Health conscious residents assemble in Shanghai to share ideas for low-cost DIY purifiers

By Wang Han Source:Global Times Published: 2017/1/10 18:13:39

Over the past several weeks, numerous cities across China have been blanketed with severe industrial smog. The year's very first Red Alert for heavy air pollution was issued in Beijing just three days into 2017, followed by a 212-hour Orange Alert. After making domestic and international headlines for its toxic smog, concerned Chinese citizens have been heatedly discussing and debating clean-air alternatives in lieu of any enforcement of government regulations.

For those who can afford costly air purifying machines, which can be as expensive as 10,000 yuan ($1,443), the solution is relatively simple. But is shelling out big bucks the only way to keep our air at home and the workplace fresh? Social enterprise Smart Air Filters recently held a workshop in Shanghai to inform residents with limited budgets about alternative DIY (do it yourself) options.

At the one-hour workshop, Noah Willingham, South China Head of Smart Air Filters, revealed that their company's founder, Thomas Talhelm, figured out that the primary components of a standard air purifier are nothing more than a fan and a High Efficiency Particulate Air (HEPA) filter.

Willingham explained that Talhelm purchased an average HEPA filter on Taobao, and then strapped the filter to a fan. The total cost was less than 300 yuan, and to his surprise this home-made purifier was just as effective in reducing PM (particulate matter) as the most costly machines.

Do it yourself!

At the workshop, Willingham brought the same HEPA filter along with a standard fan and installed the parts together in front of the audience to show how easy it is. He then used a PM counter to test the air quality around the filter, which was dramatically lower than elsewhere in the room.

Willingham pointed out that DIY air purifiers work best within a 15-square-meter room with all doors and windows closed. He added that once a user turns off the filter, the PM level will instantly increase; he suggests keeping filters running round the clock.

Attendee Lily Zhang, 26, said she frequently worries about Shanghai's ever-worsening air quality and is looking for an affordable home filter. Likewise, Chakra Yardlagadda, an Indian restaurant owner in Shanghai, said he is looking for good but affordable filters for his restaurant. "As a restaurant owner, I want to create the best dining experience for my customers. I have never seen any restaurants with an air purifier," he added.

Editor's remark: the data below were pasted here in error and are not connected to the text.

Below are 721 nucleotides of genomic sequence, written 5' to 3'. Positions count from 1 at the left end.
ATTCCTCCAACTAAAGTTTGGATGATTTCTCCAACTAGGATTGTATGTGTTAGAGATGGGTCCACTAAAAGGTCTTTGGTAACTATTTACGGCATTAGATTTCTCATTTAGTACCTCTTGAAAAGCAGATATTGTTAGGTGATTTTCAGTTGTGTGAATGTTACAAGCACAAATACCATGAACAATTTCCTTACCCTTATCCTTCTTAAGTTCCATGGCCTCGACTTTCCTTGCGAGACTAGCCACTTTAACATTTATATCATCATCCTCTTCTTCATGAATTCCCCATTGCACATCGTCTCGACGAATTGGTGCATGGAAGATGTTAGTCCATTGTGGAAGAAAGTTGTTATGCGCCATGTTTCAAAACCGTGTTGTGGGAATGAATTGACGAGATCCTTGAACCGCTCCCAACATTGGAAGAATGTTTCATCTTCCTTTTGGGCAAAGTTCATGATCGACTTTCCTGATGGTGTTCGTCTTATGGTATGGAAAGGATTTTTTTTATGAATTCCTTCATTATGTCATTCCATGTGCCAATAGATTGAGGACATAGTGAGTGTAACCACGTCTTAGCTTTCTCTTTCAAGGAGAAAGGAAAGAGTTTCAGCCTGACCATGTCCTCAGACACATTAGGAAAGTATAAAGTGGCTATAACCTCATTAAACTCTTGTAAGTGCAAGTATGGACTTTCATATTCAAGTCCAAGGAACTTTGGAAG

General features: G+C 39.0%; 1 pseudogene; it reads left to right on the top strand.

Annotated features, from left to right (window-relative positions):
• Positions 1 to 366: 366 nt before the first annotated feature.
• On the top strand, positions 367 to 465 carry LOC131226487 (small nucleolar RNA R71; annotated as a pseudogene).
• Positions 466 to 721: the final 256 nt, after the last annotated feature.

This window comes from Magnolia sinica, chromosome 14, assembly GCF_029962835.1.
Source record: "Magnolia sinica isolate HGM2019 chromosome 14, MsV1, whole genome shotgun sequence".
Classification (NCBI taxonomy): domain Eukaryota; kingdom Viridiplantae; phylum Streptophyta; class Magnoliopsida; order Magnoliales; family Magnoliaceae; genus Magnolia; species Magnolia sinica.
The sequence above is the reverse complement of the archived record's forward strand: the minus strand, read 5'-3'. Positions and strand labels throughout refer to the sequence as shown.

Despite the low-price of a HEPA filter, some audience members pointed out that DIY air purifiers have minor disadvantages. For instance, 40-year-old Peng Peng said that the crude appearance of a DIY air filter doesn't suit her aesthetic tastes and is also quite noisy, which would affect her sleep.

Others pointed out that common houseplants such as the Snake Plant (Mother-in-Law's Tongue), palms, ferns and pothos (Devil's Ivy) are each very helpful in filtering out PM from household air. Indeed, many Shanghai-based consulates and corporations are now installing vertical "green walls" in their offices as natural alternatives to expensive, mechanized air filters.

Not profit-driven

Willingham explained that the primary purpose of his workshop is to make people in every local community more aware about China's worsening air pollution and how they can combat this in an affordable yet socially conscious way.

"Our goal for Smart Air is to spread awareness and knowledge," Willingham told the Global Times. "And we want to make sure people know how air pollution works and how air purifiers work."

He pointed out that, compared with for-profit air purifier brands, Smart Air Filters conducts free educational workshops around China in order to educate citizens who may not be aware of the toll that the country's polluted air is taking on their health. "We are not profit-driven. We just care a lot, and we want as many people as possible to be able to have clean air," Willingham added.

He stressed that while Smart Air Filters does not claim to be better than their pricey competitors, they are certainly more affordable. According to Willingham, Smart Air are not "specialists" in the fields of pollution or purifying, but rather just concerned citizens conducting their own DIY experiments and data-collecting.

"Every single test we've ever done, and every piece of information we've ever put out, is online for everyone to read and use for free. If you are a scientist and think we are doing something wrong, tell us and we'll fix it. We are totally open to criticism," he said.

Noah Willingham gives a talk and demonstration on how to install a DIY air purifier at a workshop in Shanghai. Photos: Courtesy of Su Jie


 
Noah Willingham gives a talk and demonstration on how to install a DIY air purifier at a workshop in Shanghai. Photos: Courtesy of Su Jie


 
Noah Willingham gives a talk and demonstration on how to install a DIY air purifier at a workshop in Shanghai. Photos: Courtesy of Su Jie

Noah Willingham gives a talk and demonstration on how to install a DIY air purifier at a workshop in Shanghai. Photos: Courtesy of Su Jie


Newspaper headline: Air alternatives


Posted in: METRO SHANGHAI

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